Work is underway in Ireland as The Linde Group’s BOC gets to grips an upgrade project, for two of its cryogenic storage tanks containing liquid nitrogen.

BOC, as part of The Linde Group, is the largest supplier of gases and related products and services in the Republic of Ireland and the cryogenic tanks are primarily in use for bulk nitrogen supply to hospitals, and the pharmaceutical and electronics industries.

The UK's Leeds-based Energy Services and Solutions (ESS) has been working on the project for BOC in Cork, to upgrade the integrity of the two 300 tonne capacity cryogenic storage tanks, according to European chemical engineer magazine

The revalidation of these types of cryogenic tank, storing liquid nitrogen at a temperature of -196°C, is undertaken primarily to ensure they remain in a fit condition and safe to be used for continued storage.

The stored liquid nitrogen is used in hospitals for the preservation of clinical samples of tissue and cells at low temperatures and must be maintained at a temperature of -196˚C.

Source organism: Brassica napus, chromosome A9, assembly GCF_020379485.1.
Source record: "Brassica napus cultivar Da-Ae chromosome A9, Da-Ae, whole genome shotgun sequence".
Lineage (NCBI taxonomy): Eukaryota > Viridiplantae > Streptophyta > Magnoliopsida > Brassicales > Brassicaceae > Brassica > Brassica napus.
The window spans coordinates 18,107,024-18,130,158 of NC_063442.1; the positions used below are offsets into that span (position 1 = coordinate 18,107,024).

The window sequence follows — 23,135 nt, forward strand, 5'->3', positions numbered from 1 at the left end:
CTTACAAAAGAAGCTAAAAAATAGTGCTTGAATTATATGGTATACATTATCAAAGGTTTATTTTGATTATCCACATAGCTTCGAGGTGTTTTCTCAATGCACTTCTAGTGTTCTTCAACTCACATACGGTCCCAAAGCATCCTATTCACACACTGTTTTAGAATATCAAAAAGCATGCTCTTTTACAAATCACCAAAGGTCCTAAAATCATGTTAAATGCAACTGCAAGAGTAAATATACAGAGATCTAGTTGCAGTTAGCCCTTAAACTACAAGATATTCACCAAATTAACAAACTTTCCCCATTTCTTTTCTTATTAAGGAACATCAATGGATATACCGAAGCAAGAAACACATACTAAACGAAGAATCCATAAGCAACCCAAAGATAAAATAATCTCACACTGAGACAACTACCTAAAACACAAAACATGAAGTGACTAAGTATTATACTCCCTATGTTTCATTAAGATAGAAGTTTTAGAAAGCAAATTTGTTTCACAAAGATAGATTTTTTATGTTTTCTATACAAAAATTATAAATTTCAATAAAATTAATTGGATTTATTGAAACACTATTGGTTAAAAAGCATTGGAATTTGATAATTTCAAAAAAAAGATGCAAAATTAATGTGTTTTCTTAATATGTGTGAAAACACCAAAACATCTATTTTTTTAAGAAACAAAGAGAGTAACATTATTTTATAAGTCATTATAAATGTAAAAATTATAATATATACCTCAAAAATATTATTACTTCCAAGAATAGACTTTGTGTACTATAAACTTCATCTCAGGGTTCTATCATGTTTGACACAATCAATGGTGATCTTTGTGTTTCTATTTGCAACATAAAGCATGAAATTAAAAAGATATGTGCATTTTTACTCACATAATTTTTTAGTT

Best engineering practice
The upgrade represents the key safety practice adhered to by BOC and Paul Waters, Operations Manager of BOC Ireland, explains the scope of work undertaken, “The revalidation process adopts policy and codes of best engineering practice that are currently available.$quot;

$quot;It was as a result of this exercise that the various pipework modifications and programme of other works carried out by ESS, including full repainting of both tanks, were undertaken.$quot;

ESS Operations Manager, Dennis Habergham, commented, “ESS has worked as part of the in-house team for BOC on a number of successive occasions. We are pleased to have consistently demonstrated the level of technical expertise that has resulted in the confidence BOC have placed in our company. In managing the project we co-ordinated the input of a wide range of contractors and a large multi-discipline engineering team to deliver the project on budget, within the timescales acceptable to the client and without affecting production of the plant.”

During revalidation, the past operational service life of the tank is reviewed and compared to the working conditions used for the original design calculations prior to construction. The process involves a series of inspection and testing procedures of both the tank and its safety protection mechanisms.